In the described embodiments, the laser diode arrays are shown as having upper and lower surfaces that are parallel to each other. However, practically speaking, the upper and lower surfaces may not be perfectly parallel, but instead may be substantially parallel. Moreover, the second current path may be laid down along a surface that is not perfectly parallel to the first current path, with the result that the first and second current paths may not be perfectly parallel to each other, but instead may be substantially parallel. For purposes of achieving the goals of the invention, it is sufficient that, over the distance that the first and second current paths travel; the distance between them not change significantly. The degree of acceptable “parallelism” will be a function of the performance goals to be accomplished, and the corresponding degree of necessary decrease in inductance.

In summary, the present invention relates not to laser diode arrays themselves, but rather to current paths into, through, and out of the array. The configurations detailed herein yield lower inductance than previously has been achieved in laser diode arrays, and hence enables much faster rise and fall times, and much faster pulse repetitions.

While the invention has been described with reference to several embodiments, various modifications within the scope and spirit of the invention will be apparent to those of working skill in this technological field. Accordingly, the scope of the invention is to be measured by the appended claims.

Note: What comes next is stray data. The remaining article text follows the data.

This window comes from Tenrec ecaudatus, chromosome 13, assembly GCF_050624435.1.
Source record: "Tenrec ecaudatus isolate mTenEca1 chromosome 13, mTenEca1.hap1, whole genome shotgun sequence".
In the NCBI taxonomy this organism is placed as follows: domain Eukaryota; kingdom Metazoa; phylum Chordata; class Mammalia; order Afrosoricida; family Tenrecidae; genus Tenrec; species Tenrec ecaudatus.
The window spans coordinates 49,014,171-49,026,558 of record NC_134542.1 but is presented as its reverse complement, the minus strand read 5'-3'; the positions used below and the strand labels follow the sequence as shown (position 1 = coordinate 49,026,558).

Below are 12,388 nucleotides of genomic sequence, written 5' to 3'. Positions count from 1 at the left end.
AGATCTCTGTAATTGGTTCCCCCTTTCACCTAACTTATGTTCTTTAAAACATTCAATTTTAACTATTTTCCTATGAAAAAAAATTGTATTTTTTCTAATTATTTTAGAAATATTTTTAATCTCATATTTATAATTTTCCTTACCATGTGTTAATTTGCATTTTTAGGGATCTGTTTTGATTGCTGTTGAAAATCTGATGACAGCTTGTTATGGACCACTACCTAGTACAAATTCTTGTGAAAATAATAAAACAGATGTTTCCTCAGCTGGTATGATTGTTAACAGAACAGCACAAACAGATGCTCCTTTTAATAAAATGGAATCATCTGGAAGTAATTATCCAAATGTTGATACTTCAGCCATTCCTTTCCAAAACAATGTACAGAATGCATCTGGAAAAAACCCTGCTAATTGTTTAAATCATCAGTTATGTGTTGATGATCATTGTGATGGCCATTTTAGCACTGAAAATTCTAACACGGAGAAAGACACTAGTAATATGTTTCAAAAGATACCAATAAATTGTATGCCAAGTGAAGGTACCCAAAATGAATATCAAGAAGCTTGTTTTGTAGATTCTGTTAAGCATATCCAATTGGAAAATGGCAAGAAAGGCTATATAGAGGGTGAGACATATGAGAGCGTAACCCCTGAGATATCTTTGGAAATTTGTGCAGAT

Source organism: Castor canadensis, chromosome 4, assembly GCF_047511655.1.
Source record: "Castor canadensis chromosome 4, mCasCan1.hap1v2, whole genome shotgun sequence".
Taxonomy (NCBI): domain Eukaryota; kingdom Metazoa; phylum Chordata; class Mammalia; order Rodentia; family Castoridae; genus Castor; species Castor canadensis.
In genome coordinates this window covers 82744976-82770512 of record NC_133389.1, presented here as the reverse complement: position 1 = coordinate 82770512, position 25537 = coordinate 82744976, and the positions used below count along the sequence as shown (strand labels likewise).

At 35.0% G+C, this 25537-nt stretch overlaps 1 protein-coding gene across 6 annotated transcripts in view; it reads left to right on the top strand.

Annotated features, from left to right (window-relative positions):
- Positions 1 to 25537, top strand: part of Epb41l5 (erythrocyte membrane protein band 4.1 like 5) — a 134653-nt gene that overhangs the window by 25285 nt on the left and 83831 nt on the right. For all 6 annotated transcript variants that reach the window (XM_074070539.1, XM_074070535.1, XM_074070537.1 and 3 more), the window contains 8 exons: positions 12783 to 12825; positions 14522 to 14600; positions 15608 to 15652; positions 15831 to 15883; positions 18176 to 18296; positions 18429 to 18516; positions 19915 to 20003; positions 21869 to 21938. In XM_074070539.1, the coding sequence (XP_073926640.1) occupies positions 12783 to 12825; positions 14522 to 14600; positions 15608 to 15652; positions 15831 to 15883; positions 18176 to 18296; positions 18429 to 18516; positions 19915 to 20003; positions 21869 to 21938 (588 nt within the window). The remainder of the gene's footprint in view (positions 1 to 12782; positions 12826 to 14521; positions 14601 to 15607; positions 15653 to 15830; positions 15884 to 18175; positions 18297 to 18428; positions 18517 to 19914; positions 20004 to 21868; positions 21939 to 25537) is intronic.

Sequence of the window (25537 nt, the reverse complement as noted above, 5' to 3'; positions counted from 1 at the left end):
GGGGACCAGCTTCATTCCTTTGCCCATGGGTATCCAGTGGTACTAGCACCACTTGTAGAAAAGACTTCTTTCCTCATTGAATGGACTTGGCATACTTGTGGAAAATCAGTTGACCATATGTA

Patent Citations
Cited PatentFiling datePublication dateApplicantTitle
US3441737 *Jun 10, 1965Apr 29, 1969Bowser IncRadiation sensitive sludge level testing device
US4597086 *Jul 16, 1984Jun 24, 1986Mitsubishi Denki Kabushiki KaishaCoaxial type laser oscillator for excitation by silent discharge
US4826777 *Jul 26, 1988May 2, 1989The Standard Oil CompanySemiconductors
US5040187Jan 3, 1990Aug 13, 1991Karpinski Arthur AMonolithic laser diode array
US5172389 *Feb 1, 1990Dec 15, 1992Matsushita Electric Industrial Co., Ltd.Gas laser apparatus
Referenced by
Citing PatentFiling datePublication dateApplicantTitle
US8529560Oct 4, 2007Sep 10, 2013The Invention Science Fund I, LlcHair treatment system
US8540701Mar 4, 2005Sep 24, 2013The Invention Science Fund I, LlcHair treatment system
US8679101Mar 4, 2005Mar 25, 2014The Invention Science Fund I, LlcMethod and system for temporary hair removal
WO2012151694A1 *May 7, 2012Nov 15, 2012Obzerv Technologies Inc.Low inductance laser diode bar mount
Classifications
U.S. Classification372/36
International ClassificationH01S5/40, H01S5/042, H01S3/04
Cooperative ClassificationH01S5/0425, H01S5/4031
European ClassificationH01S5/40H2
Legal Events
DateCodeEventDescription
Aug 21, 2012FPExpired due to failure to pay maintenance fee
Effective date: 20120629
Jun 29, 2012LAPSLapse for failure to pay maintenance fees
Feb 13, 2012REMIMaintenance fee reminder mailed
Mar 7, 2008SULPSurcharge for late payment
Mar 7, 2008FPAYFee payment
Year of fee payment: 4
Jan 7, 2008REMIMaintenance fee reminder mailed
May 6, 2004ASAssignment
Owner name: LASER DIODE ARRAY, INC, NEW YORK
Free format text: ASSIGNMENT OF ASSIGNORS INTEREST;ASSIGNOR:KARPINSKI, ARTHUR A.;REEL/FRAME:014607/0330
Effective date: 20021101
Owner name: LASER DIODE ARRAY, INC GENESEE 110 BUILDING SUITE
Free format text: ASSIGNMENT OF ASSIGNORS INTEREST;ASSIGNOR:KARPINSKI, ARTHUR A. /AR;REEL/FRAME:014607/0330